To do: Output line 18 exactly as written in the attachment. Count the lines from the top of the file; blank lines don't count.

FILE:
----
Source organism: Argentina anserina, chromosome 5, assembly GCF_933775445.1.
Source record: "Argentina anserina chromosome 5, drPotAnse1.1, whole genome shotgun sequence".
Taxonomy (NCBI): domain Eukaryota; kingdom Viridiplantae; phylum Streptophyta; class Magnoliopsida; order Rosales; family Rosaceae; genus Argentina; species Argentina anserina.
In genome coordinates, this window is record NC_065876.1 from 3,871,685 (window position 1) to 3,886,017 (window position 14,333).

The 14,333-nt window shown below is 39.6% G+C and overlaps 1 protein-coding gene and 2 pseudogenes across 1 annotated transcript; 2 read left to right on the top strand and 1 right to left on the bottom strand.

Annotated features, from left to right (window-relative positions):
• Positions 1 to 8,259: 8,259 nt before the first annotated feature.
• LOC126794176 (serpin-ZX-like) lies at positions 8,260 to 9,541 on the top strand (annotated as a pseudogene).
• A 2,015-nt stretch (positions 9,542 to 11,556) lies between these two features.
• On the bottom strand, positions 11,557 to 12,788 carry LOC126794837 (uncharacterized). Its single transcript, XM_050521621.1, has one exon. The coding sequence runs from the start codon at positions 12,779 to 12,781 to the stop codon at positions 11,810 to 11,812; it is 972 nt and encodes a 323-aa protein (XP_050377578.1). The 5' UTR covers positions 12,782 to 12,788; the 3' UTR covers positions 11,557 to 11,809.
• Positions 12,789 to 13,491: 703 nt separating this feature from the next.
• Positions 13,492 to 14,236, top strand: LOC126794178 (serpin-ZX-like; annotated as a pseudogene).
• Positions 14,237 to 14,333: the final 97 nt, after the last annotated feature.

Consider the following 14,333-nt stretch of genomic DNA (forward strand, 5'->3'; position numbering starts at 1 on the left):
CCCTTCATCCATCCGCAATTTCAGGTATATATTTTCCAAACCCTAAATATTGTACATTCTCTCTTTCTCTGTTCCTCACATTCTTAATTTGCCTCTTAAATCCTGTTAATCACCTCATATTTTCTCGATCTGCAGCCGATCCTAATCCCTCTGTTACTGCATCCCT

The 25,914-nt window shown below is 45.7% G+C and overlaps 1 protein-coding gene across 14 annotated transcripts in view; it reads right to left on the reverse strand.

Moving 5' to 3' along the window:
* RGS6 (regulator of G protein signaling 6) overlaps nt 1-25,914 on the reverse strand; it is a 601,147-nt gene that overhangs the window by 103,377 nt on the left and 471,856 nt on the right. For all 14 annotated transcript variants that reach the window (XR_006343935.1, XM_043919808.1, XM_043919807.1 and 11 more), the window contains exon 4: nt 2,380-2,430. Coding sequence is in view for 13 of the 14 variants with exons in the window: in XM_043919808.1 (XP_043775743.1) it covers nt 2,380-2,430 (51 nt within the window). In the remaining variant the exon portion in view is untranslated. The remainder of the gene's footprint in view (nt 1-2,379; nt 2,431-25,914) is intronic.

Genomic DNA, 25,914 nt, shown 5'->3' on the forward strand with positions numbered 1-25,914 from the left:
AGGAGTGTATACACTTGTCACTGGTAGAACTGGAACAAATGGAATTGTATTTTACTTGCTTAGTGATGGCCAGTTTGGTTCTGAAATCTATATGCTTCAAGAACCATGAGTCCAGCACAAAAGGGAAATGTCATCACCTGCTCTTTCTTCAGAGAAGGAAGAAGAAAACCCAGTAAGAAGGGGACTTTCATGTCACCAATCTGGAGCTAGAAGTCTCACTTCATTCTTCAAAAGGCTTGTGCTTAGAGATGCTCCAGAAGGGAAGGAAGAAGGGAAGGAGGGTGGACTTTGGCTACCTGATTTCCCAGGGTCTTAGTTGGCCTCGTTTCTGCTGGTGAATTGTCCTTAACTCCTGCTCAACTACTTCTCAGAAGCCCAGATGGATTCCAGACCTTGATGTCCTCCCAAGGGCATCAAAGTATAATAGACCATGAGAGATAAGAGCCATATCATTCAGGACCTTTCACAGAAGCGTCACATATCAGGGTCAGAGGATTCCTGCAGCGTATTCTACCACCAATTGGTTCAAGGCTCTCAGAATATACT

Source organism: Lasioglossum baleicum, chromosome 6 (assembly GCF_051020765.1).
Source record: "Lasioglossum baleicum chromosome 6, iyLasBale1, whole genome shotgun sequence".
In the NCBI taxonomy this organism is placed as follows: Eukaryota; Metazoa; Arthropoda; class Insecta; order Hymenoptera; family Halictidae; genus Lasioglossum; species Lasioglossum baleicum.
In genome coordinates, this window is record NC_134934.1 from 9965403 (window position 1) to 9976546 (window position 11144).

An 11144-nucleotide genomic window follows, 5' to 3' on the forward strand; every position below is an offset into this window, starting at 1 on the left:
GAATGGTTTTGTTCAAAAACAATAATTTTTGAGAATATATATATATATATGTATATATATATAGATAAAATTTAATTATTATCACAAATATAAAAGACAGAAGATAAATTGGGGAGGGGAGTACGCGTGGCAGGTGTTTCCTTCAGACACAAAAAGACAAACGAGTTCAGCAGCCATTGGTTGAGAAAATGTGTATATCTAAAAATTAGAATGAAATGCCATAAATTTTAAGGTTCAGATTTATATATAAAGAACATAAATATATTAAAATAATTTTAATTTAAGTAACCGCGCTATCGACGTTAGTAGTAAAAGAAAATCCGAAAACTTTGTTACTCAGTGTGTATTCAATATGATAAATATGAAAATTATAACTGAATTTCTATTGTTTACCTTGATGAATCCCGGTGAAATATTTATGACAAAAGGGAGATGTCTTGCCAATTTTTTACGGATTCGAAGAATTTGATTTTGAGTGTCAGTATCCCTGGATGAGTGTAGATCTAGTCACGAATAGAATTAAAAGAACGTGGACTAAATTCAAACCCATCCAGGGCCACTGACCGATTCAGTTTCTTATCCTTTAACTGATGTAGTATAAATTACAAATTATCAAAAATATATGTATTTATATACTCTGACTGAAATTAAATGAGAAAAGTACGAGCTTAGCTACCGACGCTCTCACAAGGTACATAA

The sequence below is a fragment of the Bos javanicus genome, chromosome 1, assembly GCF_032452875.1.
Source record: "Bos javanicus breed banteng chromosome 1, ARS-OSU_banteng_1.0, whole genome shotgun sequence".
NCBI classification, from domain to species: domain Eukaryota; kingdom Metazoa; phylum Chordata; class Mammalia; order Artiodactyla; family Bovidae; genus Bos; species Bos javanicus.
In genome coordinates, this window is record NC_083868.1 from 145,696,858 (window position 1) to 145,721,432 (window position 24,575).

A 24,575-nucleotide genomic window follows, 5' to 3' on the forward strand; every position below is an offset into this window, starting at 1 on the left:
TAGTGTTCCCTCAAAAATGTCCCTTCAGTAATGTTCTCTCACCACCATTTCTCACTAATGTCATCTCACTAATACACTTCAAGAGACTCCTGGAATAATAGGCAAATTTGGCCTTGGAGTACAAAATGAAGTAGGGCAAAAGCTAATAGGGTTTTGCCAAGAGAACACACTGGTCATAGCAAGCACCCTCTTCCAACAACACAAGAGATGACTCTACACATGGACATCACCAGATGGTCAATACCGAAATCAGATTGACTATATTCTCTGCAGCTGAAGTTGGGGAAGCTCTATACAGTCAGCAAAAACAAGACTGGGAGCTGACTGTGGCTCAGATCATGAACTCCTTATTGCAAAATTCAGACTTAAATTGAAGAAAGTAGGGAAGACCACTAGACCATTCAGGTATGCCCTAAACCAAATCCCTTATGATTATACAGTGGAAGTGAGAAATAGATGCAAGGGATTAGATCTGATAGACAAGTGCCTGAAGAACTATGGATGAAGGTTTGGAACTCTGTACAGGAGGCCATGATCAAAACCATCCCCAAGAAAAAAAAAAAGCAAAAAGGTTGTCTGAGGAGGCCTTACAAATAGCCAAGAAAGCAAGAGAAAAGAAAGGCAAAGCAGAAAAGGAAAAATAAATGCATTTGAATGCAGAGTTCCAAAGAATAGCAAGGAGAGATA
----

* RGS6 (regulator of G protein signaling 6) overlaps nt 1-25,914 on the reverse strand; it is a 601,147-nt gene that overhangs the window by 103,377 nt on the left and 471,856 nt on the right. For all 14 annotated transcript variants that reach the window (XR_006343935.1, XM_043919808.1, XM_043919807.1 and 11 more), the window contains exon 4: nt 2,380-2,430. Coding sequence is in view for 13 of the 14 variants with exons in the window: in XM_043919808.1 (XP_043775743.1) it covers nt 2,380-2,430 (51 nt within the window). In the remaining variant the exon portion in view is untranslated. The remainder of the gene's footprint in view (nt 1-2,379; nt 2,431-25,914) is intronic.